How to Light

How to Light: Arched walkway

In the competition for space in our cities, more and more open areas are becoming covered. This leads to buildings being extended over what used to be open pavement. These areas come in all different shapes and sizes and there are thousands of them in our towns and cities. We have chosen an arched colonnade as a typical example.

Design criteria

Being outside, the surrounding illumination level, even in a city, is much lower than indoors. This means that much lower levels can be used within the walkway than would be the case for an indoor corridor. Apart from avoiding obstacles on the ground, the “task requirements” of walking are minimal. However, it is important to provide a good level of illumination on people’s faces so you can recognise them easily.

As well as good vertical illumination, the main consideration from a design aspect is ensuring that the walkway does not appear dark in comparison with its surroundings. Some national standards such as EN13201 and BS 5489 only require 5 lux for purely pedestrian areas, but 50 lx, or more, might be more appropriate for a busy city centre. You also need higher illumination levels where people enter from a brightly lit interior such as a shop or office.

Providing good vertical illumination on people’s faces tends to favour using wide angle luminaires – a very narrow downward beam produces shadows under your nose!
But that isn’t the only solution. Reflecting light off the roof can give excellent results because it “lifts” the height of the space and gives good uniformity. Reflecting light off the roof may be useful where you cannot recess the fittings or where the ceiling height is low.

Wall mounted uplights or combination of up/down work very well. Linear lighting in coving is another good solution if the architecture allows it.

The walkway has a floor to ceiling height of about 3.5m and is about 25m long.



You don’t see much catenary lighting in the UK but it is much more popular in mainland Europe. It is an effective way of providing long, narrow beams of light (I.e a typical streetlighting type of distribution) and the luminaires are mounted directly over the pavement/roadway.

We have used an optic with a high angle 70 degree beam in order to light the walls and pillars as close to the roof as possible. You could achieve a higher horizontal level of illumination at ground level by using a 60 or 65 degree beam but this would be at the expense of darker regions high up.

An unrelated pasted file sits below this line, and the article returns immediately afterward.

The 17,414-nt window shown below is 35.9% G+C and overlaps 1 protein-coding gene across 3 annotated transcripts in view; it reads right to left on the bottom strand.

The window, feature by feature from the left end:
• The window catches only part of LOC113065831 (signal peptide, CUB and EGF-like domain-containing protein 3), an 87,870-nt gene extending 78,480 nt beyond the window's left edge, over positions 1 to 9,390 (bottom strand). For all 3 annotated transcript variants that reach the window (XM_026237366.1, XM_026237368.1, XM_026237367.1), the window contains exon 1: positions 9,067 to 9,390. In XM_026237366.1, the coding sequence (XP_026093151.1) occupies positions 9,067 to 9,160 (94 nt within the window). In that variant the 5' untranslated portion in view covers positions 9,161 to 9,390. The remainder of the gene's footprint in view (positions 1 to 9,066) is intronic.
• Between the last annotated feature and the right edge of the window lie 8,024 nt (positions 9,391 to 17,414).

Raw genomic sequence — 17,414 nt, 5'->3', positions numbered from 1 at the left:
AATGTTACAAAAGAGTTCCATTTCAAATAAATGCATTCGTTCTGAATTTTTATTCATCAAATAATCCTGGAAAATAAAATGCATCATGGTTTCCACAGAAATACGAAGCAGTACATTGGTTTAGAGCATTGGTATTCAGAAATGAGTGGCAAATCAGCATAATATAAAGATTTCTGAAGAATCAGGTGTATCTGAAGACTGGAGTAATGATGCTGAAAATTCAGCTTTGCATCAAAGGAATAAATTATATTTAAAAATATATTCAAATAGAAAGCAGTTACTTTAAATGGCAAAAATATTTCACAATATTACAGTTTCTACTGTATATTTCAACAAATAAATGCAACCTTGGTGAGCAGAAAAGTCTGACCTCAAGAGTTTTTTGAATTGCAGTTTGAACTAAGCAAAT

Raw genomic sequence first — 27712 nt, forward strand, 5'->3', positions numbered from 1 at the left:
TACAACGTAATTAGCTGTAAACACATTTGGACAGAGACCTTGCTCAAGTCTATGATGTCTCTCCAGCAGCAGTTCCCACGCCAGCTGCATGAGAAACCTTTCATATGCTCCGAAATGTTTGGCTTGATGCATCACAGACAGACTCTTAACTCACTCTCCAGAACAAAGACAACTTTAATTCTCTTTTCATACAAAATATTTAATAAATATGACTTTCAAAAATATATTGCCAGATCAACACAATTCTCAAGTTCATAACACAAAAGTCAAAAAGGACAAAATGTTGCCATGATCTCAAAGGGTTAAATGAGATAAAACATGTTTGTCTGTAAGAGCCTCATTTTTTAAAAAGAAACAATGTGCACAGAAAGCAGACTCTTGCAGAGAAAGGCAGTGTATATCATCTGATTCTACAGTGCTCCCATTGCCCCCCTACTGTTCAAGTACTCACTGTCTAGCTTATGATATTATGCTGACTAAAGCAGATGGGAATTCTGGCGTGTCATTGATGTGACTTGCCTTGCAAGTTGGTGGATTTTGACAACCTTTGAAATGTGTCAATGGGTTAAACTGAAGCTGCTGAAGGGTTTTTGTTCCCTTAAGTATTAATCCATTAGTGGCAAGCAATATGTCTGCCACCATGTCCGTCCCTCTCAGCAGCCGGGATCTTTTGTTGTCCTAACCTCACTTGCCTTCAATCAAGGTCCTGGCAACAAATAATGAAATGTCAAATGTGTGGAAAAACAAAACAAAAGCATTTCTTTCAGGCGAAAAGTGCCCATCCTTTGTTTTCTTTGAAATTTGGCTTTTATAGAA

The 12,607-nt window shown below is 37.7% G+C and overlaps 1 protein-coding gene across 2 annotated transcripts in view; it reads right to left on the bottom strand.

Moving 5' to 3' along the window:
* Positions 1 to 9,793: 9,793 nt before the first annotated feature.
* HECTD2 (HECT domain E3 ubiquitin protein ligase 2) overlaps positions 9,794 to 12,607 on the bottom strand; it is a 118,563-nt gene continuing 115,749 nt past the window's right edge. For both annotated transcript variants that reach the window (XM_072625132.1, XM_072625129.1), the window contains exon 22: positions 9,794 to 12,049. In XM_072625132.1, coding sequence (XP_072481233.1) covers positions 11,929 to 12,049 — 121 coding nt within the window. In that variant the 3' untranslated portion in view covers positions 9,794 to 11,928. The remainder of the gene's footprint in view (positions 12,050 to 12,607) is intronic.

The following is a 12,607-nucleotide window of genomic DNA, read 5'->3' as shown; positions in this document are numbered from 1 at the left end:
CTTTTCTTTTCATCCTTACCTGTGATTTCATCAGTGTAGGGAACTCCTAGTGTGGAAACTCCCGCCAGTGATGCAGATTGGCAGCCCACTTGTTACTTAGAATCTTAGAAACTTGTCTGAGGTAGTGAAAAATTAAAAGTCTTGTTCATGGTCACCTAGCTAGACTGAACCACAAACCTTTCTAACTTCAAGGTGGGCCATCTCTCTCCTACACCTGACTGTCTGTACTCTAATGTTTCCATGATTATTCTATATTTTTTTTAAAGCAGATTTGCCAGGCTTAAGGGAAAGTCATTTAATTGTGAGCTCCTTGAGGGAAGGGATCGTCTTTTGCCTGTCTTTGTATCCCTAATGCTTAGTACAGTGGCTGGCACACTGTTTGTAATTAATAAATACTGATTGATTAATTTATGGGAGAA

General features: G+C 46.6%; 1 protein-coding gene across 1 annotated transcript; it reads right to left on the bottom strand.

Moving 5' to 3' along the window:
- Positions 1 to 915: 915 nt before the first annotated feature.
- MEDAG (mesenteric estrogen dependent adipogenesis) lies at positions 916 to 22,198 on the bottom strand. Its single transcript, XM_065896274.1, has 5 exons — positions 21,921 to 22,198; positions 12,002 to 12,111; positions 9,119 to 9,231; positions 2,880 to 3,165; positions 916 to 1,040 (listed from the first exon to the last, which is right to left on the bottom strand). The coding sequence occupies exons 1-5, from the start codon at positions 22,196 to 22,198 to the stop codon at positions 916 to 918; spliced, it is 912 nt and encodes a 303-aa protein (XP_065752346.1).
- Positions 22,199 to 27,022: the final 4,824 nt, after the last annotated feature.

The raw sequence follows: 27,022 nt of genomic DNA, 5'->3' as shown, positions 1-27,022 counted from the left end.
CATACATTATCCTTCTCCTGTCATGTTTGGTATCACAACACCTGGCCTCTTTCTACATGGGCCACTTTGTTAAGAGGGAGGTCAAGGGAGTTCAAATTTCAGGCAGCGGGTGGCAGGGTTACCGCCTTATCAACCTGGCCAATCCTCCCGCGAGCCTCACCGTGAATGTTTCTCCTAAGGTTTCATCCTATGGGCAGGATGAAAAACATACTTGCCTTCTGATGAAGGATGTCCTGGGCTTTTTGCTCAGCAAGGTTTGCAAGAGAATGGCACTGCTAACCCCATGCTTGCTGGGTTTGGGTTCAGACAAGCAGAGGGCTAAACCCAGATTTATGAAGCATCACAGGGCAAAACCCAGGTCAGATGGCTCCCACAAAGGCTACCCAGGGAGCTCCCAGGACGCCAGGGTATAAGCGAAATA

You can see that there is good vertical illumination on people’s faces and the light reaches almost all the way up to the arched ceiling.

Tech spec A
  • LuminairesRFS500 series catenary
  • Optical controlCAD-Optimised LED Lenses with toughened safety glass
  • Arrangement 6 No at 6m spacing at 2.8m mounting height
  • Average illuminance at ground level 72 lux 

  • Electrical load 24W per luminaire
  • Pros Walls, ceiling and pillars are all unobstructed.



The advantage of this arrangement is that it is very unobtrusive. By day, the luminaires would be almost invisible. It is also very easy to install; there is just one supply cable looping the luminaires together.

Another advantage is that the ETV100 luminaire has five different optical distributions. This means you can achieve exactly the right degree of modelling on the stone wall. Light is reflected from both the wall and the arched roof and so there is good all round uniformity and visibility.

From a design perspective, it gives an intimate feel to the space.

Tech spec B
  • LuminairesETV100 recessed inground
  • Optical controlCAD-Optimised LED Lenses with 5 tonne safety glass
  • Arrangement 17 No at 1.45m spacing
  • Average illuminance at ground level 92 lux
  • Electrical load 30W per luminaire
  • Pros Unobtrusive



Uplighting from pillars is another good solution where you want to highlight the ceiling. A light, diffusing surface ensures good uniformity and vertical illumination.  There is also an attractive rhythm to the scalloping.

The PIA230 has a choice of three optical distributions so you have wide, asymmetric or forward throws. We have used the forward optic so that the full width of the roof is illuminated.

This uplight is useful in small spaces because the whole luminaire only projects 620mm from the pillar. Again, the light output of 3,000 – 4,500 lumens means you can use it at low mounting heights.

Tech spec C
  • LuminairesPIA230 wall mounted uplightOptical controlCAD-Optimised LED LensesArrangement 8 No at 3.5m spacing and 2.2m mounting heightAverage illuminance at ground level 53 luxElectrical load 24W per luminaire
  • Pros Makes a pleasing pattern.